Whether they’re pollinating their flowers, dispersing their seeds, or eating their pests, plants have a lot to be grateful for where bats are concerned!

Bats are beneficial for humans and the environment, but they have a lot of other fascinating, strange, and even charming traits. One particularly charismatic bat species is the Honduran white bat. Breaking away from bat stereotypes, these bats don’t live in caves. Tent-making bats like the Honduran white bat make their own homes out of the massive leaves of Heliconia plants. They carefully chew through the veins that support a spread leaf. This causes the sides to droop downwards, forming a sheltered tent-like structure. The little bats then roost within, sheltered from rain and predators and camouflaged by the green light filtering onto their white fur.

Bad News for Bats (And Some Good News Too)

Bats have had a hard time over the past few years. White-nose syndrome (WNS) is a disease affecting American bats and is responsible for the death of over 6 million bats thus far. When bats hibernate in massive colonies over the winter it provides the perfect opportunity for WNS to spread. Colonies can lose as many as 90% of their members to the white fuzzy fungus coating their muzzles and wings. Connecticut is one of the states affected by WNS and has seen massive mortality rates.

Given the huge role that bats play in keeping insect populations under control, WNS is very concerning. It’s been estimated that the insectivorous habits of bats save farmers about $4 billion per year on pest control. Now, costs and the use of pesticides are starting to rise again. It’s a dire situation, one that leaves scientists wondering if we might be on the verge of a drastic reordering of North American ecology. Fortunately, not all news is bad where WNS is concerned.

A common soil bacteria, Rhodococcus rhodochrous appears to be the Achilles heel of the white-nose fungus. The bacteria release compounds that prevent fungus growth, slowing or sometimes even stopping the spread of WNS. Infected bats inoculated with the bacteria are able to recover in a laboratory setting, and scientists are working on applying the cure on a wider scale. The Nature Conservancy has constructed artificial cave in Tennessee to test this cure and others in preparation for bringing treatments to bat hibernacula all over the country.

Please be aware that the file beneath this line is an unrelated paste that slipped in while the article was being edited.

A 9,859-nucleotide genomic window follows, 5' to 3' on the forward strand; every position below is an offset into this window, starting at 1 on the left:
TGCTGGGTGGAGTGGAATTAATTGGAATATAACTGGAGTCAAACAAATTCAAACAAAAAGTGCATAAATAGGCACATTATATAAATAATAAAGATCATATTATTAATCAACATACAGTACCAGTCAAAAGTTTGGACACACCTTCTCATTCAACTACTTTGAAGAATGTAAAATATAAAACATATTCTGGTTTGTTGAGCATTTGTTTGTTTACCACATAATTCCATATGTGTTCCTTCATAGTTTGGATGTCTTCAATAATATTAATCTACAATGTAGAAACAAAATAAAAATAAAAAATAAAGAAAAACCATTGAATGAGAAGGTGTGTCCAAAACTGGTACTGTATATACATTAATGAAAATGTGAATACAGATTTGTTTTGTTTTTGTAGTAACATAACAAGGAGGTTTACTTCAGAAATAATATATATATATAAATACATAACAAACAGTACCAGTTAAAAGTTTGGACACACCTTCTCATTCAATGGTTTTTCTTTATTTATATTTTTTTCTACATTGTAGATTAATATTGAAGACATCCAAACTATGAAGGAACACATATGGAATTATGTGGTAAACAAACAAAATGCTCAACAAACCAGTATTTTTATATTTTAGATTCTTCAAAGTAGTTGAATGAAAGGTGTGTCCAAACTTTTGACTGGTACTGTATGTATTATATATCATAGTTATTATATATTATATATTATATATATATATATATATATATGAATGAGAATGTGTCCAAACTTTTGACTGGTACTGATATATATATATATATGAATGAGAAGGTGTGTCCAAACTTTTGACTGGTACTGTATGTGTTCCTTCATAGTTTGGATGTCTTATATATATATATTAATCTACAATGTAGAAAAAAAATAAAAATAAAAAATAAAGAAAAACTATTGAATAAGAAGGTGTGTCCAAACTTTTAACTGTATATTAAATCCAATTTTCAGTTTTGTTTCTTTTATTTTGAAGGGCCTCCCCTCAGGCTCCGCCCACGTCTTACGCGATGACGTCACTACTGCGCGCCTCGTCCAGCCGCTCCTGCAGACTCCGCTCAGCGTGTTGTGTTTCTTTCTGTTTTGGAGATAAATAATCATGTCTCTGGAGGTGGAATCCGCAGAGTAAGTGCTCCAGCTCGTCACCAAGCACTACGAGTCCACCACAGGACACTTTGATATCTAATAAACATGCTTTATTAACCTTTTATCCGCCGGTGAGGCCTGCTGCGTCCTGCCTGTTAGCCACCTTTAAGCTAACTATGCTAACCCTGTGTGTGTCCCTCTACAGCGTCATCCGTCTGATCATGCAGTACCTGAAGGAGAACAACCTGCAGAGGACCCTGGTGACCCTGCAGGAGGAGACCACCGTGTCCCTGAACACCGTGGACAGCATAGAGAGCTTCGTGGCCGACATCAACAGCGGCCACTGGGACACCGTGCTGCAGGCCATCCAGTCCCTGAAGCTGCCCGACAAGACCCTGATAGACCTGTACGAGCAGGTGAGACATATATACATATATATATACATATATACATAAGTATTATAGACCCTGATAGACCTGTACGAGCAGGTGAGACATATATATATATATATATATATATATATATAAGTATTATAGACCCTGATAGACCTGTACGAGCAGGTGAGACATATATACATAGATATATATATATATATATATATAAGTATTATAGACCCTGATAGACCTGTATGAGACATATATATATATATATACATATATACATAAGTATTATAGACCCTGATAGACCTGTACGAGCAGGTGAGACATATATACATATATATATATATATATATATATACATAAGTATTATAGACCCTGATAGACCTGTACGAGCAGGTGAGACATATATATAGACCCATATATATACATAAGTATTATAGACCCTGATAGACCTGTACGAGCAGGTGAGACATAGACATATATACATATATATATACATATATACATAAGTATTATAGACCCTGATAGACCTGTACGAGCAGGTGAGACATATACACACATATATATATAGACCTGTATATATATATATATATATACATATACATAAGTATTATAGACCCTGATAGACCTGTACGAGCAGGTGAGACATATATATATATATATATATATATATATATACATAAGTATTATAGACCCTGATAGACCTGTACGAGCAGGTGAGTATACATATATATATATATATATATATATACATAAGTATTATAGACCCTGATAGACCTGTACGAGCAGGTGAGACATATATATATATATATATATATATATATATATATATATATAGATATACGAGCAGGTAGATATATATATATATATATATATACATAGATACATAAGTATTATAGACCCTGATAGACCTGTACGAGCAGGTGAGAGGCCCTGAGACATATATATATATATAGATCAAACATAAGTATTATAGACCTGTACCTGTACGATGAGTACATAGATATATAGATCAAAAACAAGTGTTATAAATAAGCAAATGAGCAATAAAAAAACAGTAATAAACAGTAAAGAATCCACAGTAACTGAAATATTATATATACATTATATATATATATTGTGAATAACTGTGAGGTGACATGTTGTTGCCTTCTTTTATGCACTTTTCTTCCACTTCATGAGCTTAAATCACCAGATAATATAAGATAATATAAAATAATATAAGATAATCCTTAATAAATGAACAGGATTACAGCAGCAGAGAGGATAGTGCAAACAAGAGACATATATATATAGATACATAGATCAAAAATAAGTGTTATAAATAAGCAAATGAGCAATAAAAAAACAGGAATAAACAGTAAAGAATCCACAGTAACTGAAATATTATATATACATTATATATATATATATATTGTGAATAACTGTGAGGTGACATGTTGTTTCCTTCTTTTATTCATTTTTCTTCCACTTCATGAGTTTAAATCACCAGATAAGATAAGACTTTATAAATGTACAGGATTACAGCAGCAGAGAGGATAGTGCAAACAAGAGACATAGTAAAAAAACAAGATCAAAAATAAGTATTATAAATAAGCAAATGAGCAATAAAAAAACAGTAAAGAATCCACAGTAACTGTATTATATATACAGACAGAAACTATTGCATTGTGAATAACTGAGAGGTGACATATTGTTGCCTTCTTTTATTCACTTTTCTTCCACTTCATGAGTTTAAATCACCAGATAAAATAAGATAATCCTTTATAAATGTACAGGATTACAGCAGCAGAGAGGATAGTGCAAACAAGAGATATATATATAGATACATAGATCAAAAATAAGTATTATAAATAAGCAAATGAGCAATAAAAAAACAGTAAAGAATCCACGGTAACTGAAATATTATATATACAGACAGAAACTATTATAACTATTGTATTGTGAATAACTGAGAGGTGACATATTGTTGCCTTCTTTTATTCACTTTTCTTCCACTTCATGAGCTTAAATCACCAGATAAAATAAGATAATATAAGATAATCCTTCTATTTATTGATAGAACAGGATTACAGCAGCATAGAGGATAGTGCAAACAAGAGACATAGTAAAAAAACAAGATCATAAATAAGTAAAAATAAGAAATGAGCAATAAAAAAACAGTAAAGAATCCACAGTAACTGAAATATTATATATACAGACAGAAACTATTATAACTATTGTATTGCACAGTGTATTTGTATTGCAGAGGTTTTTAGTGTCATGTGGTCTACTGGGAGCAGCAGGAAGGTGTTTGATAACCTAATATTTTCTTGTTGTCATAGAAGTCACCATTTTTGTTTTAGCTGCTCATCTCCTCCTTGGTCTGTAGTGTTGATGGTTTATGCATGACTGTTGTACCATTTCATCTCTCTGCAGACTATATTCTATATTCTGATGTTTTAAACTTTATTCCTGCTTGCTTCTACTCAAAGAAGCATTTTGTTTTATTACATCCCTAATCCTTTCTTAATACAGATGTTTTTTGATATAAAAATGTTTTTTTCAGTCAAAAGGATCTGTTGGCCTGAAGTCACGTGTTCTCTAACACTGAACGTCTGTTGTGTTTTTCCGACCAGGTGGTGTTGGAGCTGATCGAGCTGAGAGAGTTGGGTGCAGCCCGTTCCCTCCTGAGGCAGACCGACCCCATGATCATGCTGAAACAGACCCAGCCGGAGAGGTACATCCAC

Want to support your local bats? Here are a few things you can do:

1.       Share this blog or other educational materials with your friends and family. Let them know that bats aren’t scary; they’re some of our best allies in the natural world.

2.       Reduce pesticide use. By killing insects, we’re also killing the main food source for many bats. Skip the pesticides and feed a bat!

3.       Protect bat habitat. Bats love to roost in dead and dying trees. If you have one on your property that doesn’t pose any hazards, consider keeping it up and giving bats a place to stay.

A bat house. Photo by Robert Lawton.

A bat house. Photo by Robert Lawton.

4.       Put up a bat house. Even if you don’t have dead trees, you can make or buy your own bat house to entice bats to your property. People have been putting up bat houses as a form of natural pest control since the early 1900s. Hate mosquitoes? Invite some bats to your home!

5.       Participate in citizen science projects, such as helping to identify bat calls

6.       Don’t bother bats. If a bat is awoken from its winter hibernation it may become prematurely active and starve after it depletes its fat reserves. Stay out of caves and mines where you think bats might be hibernating.

7.       Safely remove bats. If you find a bat in your attic, try to remove it without harming the bat. If you keep finding bats in your attic, install humane methods of bat exclusion.

8.       Learn how to avoid contributing to the spread of WNS, and help ensure the health and safety of our bats for years to come.

The scariest thing about bats isn’t their fanged faces; it’s what life might be like without them. With the hard work of conservators, scientists, and citizens, we can all make sure that doesn’t happen. 

- Kate Dzikiewicz, Paul Griswold Howes Fellow